- Determinator: A very enthusiastic fellow; can't deny that.
- Hitchhiker Heroes: Although he ultimately subverts this by leaving the group shortly after he shows up, he initially comes across as a Debut Queue variation.
- Accidental Murder: Struggling to stop Jorgen shooting Tintin he accidentally shoots him.
- Face–Heel Turn: His back-story.
- Foreshadowing: His briefly panicking at the end of Destination Moon ultimately amounts to this.
- Guile Hero: A very minor case, but he improvised a lie to get past the Thompsons and used his technological expertise to make his Heroic Sacrifice without being interrupted or further endangering the other crew members.
- Heroic Sacrifice: Exits the rocket, so the others will have enough oxygen to get back to Earth.
- Meaningful Name: "Wolf in sheep's clothing", anyone?
- My God, What Have I Done?: His words right before the rocket launch, where he regrets getting into this dangerous ordeal, which makes sense as the other characters were also having second thoughts about going into space. Afterwards, it turns out the danger he was referring to was actually his espionage.
- Mr. Exposition: Does this once in each of the moon books, the second instance being very different from the first.
- Pride: Not explicitly stated, but if he'd just told his employers about his gambling debts and about the man who approached him, he could have avoided all his problems; apparently he was too ashamed to do this.
- Redemption Equals Death: Technically, Herge left a loophole where he might have survived, but this trope otherwise fits. However, this loophole only exists in Wolff's farewell note in the collected album version: in the original magazine-published version (later changed under pressure from Catholic organizations) Wolff's last note makes it absolutely clear he has no hope of survival.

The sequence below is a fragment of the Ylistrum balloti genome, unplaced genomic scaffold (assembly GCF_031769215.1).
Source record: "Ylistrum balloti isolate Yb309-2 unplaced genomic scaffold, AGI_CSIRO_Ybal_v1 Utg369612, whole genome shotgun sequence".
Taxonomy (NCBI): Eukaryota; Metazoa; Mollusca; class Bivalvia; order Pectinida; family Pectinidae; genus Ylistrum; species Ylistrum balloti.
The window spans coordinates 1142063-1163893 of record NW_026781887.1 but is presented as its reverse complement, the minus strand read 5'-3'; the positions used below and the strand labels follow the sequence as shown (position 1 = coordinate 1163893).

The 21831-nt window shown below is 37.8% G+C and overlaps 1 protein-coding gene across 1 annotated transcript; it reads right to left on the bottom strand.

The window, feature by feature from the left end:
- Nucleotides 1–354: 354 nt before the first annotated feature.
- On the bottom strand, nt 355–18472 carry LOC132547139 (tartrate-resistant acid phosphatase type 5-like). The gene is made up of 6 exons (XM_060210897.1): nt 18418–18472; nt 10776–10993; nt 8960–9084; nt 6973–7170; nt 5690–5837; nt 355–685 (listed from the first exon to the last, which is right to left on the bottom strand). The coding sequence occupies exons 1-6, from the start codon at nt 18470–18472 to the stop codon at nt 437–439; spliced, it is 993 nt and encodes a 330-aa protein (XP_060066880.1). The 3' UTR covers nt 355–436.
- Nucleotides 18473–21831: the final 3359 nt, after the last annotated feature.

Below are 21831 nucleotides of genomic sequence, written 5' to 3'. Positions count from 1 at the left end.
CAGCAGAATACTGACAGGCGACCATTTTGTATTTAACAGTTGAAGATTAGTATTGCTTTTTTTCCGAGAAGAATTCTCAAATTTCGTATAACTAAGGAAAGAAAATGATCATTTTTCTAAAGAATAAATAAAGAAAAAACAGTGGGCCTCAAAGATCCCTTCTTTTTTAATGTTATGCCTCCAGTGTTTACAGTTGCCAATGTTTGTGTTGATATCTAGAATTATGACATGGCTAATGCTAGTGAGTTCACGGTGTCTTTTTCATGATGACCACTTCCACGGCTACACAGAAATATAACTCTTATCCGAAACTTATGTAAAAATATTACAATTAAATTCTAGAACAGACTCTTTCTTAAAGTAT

- Reformed, but Rejected: He does, eventually, win back the trust of everybody, but it comes at a hefty price.
- Rounded Character - He's...complicated, and that's as much as we dare say without spoiler tags.
- Walking Spoiler: Just look at all that white.
- Character Tic: Gnaws on his tie when nervous.
- The Chew Toy: He takes the role from Haddock in Destination Moon, to the amused surprise of the latter.
- Comically Missing the Point: Doesn't realize that Haddock does not want to go on the Moon voyage.
- The Comically Serious
- Deadpan Snarker: To Haddock in one scene from Destination Moon.
- Greek Chorus: Acts as one in Explorers on the Moon.
- Straight Man: To Haddock, Thompson and Thomson and especially Calculus in Destination Moon. Without him, you could easily forget the inherent seriousness of sending people to the freaking Moon amongst all the antics our heroes pull.
- Bunny-Ears Lawyer: He's a rich and successful businessman, despite his many quirks and unpleasant personality.
- Card-Carrying Villain: When under the effects of Krollspell's shoddy truth serum, at any rate. He starts proudly recounting every foul deed he's committed in his life, and becomes offended by Rastapopoulos's (also drugged) assessment that he's more evil than him.
- Corrupt Corporate Executive: Has a vast amount of money hidden away to avoid taxes, which plays right into Rastapopoulos's scheme.